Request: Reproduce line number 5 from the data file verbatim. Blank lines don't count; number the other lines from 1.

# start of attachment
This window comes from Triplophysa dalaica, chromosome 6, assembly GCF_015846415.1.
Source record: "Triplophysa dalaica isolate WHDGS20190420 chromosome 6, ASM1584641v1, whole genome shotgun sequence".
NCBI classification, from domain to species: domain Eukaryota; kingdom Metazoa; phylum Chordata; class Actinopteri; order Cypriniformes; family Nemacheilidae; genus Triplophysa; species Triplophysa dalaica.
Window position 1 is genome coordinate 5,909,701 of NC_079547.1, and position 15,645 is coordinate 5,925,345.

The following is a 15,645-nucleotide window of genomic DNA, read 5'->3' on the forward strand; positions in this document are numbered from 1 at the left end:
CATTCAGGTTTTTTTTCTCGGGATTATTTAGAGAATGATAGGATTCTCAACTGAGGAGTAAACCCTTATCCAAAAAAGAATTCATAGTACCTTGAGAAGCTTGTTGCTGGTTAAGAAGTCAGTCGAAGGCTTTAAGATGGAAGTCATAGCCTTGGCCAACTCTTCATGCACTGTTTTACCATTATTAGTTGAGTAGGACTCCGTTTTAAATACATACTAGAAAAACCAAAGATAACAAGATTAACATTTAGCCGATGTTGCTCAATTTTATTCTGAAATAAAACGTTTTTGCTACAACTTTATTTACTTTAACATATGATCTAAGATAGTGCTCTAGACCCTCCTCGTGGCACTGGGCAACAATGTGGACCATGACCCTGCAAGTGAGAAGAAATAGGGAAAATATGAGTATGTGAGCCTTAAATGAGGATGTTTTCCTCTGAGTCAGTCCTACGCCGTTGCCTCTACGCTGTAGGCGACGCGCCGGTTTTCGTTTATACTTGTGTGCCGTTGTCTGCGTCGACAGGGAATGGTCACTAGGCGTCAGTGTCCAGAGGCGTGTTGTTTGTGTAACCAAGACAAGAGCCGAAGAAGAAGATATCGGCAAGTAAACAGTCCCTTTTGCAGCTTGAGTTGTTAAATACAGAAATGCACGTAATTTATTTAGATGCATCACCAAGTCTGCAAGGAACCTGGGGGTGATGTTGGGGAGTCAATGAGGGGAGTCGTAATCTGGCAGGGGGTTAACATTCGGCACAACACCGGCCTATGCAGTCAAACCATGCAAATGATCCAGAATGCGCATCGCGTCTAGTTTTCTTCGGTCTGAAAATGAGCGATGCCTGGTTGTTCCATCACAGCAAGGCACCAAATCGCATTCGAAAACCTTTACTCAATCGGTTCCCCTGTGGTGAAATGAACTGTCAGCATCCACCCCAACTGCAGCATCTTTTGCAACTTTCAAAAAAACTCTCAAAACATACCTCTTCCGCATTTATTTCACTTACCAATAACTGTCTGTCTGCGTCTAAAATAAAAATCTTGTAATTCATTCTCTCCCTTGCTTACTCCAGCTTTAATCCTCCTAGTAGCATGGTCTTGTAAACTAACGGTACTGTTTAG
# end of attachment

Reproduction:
The following is a 15,645-nucleotide window of genomic DNA, read 5'->3' on the forward strand; positions in this document are numbered from 1 at the left end: